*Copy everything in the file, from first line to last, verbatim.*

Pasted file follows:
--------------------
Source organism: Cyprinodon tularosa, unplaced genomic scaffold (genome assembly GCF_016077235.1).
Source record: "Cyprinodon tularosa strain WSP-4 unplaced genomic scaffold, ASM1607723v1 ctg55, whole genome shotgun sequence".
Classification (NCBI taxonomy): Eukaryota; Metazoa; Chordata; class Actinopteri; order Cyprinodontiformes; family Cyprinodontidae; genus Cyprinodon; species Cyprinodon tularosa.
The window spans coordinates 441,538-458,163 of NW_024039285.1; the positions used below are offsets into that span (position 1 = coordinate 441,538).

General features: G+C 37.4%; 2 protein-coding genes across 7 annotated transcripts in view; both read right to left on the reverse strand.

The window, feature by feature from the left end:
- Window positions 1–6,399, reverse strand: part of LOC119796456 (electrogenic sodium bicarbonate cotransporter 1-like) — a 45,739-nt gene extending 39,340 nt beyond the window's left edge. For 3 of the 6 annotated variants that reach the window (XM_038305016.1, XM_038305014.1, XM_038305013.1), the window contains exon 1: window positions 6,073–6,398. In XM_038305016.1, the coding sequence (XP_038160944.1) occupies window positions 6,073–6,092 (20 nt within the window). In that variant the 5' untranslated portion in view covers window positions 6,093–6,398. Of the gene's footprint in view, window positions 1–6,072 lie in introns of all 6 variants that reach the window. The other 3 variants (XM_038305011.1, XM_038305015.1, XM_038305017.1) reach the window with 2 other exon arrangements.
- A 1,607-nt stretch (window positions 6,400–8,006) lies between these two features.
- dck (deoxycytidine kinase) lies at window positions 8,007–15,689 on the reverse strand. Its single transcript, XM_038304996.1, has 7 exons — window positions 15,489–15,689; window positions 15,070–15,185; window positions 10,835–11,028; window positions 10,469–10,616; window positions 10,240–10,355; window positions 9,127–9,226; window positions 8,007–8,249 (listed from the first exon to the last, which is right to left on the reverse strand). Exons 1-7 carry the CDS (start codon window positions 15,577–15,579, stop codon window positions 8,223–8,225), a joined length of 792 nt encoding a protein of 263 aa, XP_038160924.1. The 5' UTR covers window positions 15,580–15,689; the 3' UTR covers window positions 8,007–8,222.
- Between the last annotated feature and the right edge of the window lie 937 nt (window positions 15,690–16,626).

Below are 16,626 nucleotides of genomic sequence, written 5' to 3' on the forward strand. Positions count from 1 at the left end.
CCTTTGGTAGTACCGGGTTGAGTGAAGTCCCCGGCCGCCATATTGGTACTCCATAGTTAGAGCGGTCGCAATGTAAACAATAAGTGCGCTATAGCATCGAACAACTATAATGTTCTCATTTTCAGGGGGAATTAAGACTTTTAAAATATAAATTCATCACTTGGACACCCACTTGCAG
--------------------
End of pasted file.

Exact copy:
Source organism: Cyprinodon tularosa, unplaced genomic scaffold (genome assembly GCF_016077235.1).
Source record: "Cyprinodon tularosa strain WSP-4 unplaced genomic scaffold, ASM1607723v1 ctg55, whole genome shotgun sequence".
Classification (NCBI taxonomy): Eukaryota; Metazoa; Chordata; class Actinopteri; order Cyprinodontiformes; family Cyprinodontidae; genus Cyprinodon; species Cyprinodon tularosa.
The window spans coordinates 441,538-458,163 of NW_024039285.1; the positions used below are offsets into that span (position 1 = coordinate 441,538).

General features: G+C 37.4%; 2 protein-coding genes across 7 annotated transcripts in view; both read right to left on the reverse strand.

The window, feature by feature from the left end:
- Window positions 1–6,399, reverse strand: part of LOC119796456 (electrogenic sodium bicarbonate cotransporter 1-like) — a 45,739-nt gene extending 39,340 nt beyond the window's left edge. For 3 of the 6 annotated variants that reach the window (XM_038305016.1, XM_038305014.1, XM_038305013.1), the window contains exon 1: window positions 6,073–6,398. In XM_038305016.1, the coding sequence (XP_038160944.1) occupies window positions 6,073–6,092 (20 nt within the window). In that variant the 5' untranslated portion in view covers window positions 6,093–6,398. Of the gene's footprint in view, window positions 1–6,072 lie in introns of all 6 variants that reach the window. The other 3 variants (XM_038305011.1, XM_038305015.1, XM_038305017.1) reach the window with 2 other exon arrangements.
- A 1,607-nt stretch (window positions 6,400–8,006) lies between these two features.
- dck (deoxycytidine kinase) lies at window positions 8,007–15,689 on the reverse strand. Its single transcript, XM_038304996.1, has 7 exons — window positions 15,489–15,689; window positions 15,070–15,185; window positions 10,835–11,028; window positions 10,469–10,616; window positions 10,240–10,355; window positions 9,127–9,226; window positions 8,007–8,249 (listed from the first exon to the last, which is right to left on the reverse strand). Exons 1-7 carry the CDS (start codon window positions 15,577–15,579, stop codon window positions 8,223–8,225), a joined length of 792 nt encoding a protein of 263 aa, XP_038160924.1. The 5' UTR covers window positions 15,580–15,689; the 3' UTR covers window positions 8,007–8,222.
- Between the last annotated feature and the right edge of the window lie 937 nt (window positions 15,690–16,626).

Below are 16,626 nucleotides of genomic sequence, written 5' to 3' on the forward strand. Positions count from 1 at the left end.
CCTTTGGTAGTACCGGGTTGAGTGAAGTCCCCGGCCGCCATATTGGTACTCCATAGTTAGAGCGGTCGCAATGTAAACAATAAGTGCGCTATAGCATCGAACAACTATAATGTTCTCATTTTCAGGGGGAATTAAGACTTTTAAAATATAAATTCATCACTTGGACACCCACTTGCAG